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October 27, 2006
Pitched roofs of either wood rafter and joist or truss construction are used in the construction of literally millions of homes and small commercial buildings each year. There are variations in these roofs, but there are relatively few primary options. The following digest describes the most common types of wood pitched roofs, their enclosure functions, and common modes of failure.
Roofs must fulfill the same basic functions as all building enclosure elements. These functions can be categorized as: support, control, and finish and sometimes the distribution of services (a building function) is imposed on the enclosure. The distribution of plumbing stacks and forced air conditioning systems within the roof enclosure can have a profound impact on behavior.
Figure 1: Building and Enclosure Functions
In most practical construction, the enclosure is assembled from numerous layers, and increasingly, these layers have a specific function. For housing, the following break down is useful
Figure 2: Enclosure Functions and Layers
Typical Roof Assemblies
Consider the typical wood frame attic shown below in Figure 3. This is the most common type of wood roof, with a pitched water-shedding surface, a horizontal ceiling plane which supports insulation, separated by an attic space ventilated with outdoor air. Common materials/systems for functions 1 through 8 are listed on this drawing.
The choices for support function (1) are provided either by a rafter systems (essentially a structural beam with bracing provided by joists, collar ties, parallel walls or a combination) or a truss system (which produces no outward thrusts and is a self-contained element). The exterior screen and finish (2) are typically composition shingles, wood shakes, metal panels, or concrete or clay tiles. The interior finish (8) is almost always one of painted drywall, textured coating on drywall, vinyl wallpaper or wood paneling.
Figure 4 describes the most common assembly geometry that results in a cathedral ceiling. In this case a ventilation space is kept above the insulation to provide a path for ventilation airflow between the ridge and soffit. This system often experiences performance problems in cold weather since the rate of ventilation is often quite small (due to the friction with the sides of the small space, the length of the run, the high probability of misplaced batt insulation blocking flow, and the many areas on roofs that do allow direct connections between the ridge and soffit). If air can leak outward during cold weather (i.e., an air barrier is not provided, or it has been breached by a light fixture, interior partition wall, etc.) the ventilation gap provides an easy means of exiting the roof system. In this scenario, the ventilation of the roof encourage the outward flow of indoor air and encourages significant amount of condensation that cannot easily be subsequently dried.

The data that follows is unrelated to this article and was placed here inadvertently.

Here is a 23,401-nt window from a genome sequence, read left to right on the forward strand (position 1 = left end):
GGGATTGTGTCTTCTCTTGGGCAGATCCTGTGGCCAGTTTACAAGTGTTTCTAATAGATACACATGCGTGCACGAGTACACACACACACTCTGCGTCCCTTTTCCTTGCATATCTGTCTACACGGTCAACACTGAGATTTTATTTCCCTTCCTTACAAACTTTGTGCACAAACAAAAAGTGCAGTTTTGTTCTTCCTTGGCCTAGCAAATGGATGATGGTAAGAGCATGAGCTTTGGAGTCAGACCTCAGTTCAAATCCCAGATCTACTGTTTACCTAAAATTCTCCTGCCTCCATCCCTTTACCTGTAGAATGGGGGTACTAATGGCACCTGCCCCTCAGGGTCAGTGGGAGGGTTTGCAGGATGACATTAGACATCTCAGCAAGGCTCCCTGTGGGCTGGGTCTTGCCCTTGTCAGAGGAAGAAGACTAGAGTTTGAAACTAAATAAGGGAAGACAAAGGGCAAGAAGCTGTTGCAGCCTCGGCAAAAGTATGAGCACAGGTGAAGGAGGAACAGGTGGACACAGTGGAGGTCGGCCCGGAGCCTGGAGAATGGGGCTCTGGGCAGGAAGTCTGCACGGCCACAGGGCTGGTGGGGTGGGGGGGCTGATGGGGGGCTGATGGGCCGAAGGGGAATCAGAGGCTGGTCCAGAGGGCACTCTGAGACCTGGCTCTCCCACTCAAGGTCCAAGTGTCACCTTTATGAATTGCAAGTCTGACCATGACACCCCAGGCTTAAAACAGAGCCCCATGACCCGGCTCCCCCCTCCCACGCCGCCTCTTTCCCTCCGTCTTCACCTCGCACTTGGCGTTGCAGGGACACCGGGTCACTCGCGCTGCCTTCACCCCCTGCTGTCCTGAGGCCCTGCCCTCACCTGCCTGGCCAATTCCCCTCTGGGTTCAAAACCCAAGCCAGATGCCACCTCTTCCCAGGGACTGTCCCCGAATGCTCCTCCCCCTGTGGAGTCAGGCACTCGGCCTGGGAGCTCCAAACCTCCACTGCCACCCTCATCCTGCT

An alternate, more successful method of building this type of roof is to use scissor trusses, which result in a much larger, less obstructed ventilation gap and provide many opportunities for ventilation cross flow (overcoming the problems with dormers and chimneys).
Unvented cathedral ceilings (Figure 5) were developed to deal with some of these problems. However, these systems require both excellent air flow control — both the avoidance of convective loops and through roof air leakage — and the control of vapor diffusion wetting of the roof deck during cold weather. The drying potential of these systems are lower than most, as they rely exclusively on diffusion to remove moisture that unintentionally enters or is built in. Such can, and have for many years, work well if properly designed for the interior conditions and exterior climate. Proper design requires control of both airflow and vapor diffusion. Although an air barrier system made of drywall or sheet polyethylene can in theory meet the requirements, practice has shown that most builders cannot provide sufficiently airtight ceilings in most buildings. Given this reality, such roofs are usually recommended with air impermeable and vapor retarding spray foam insulation that control both convective loops and through flow of air.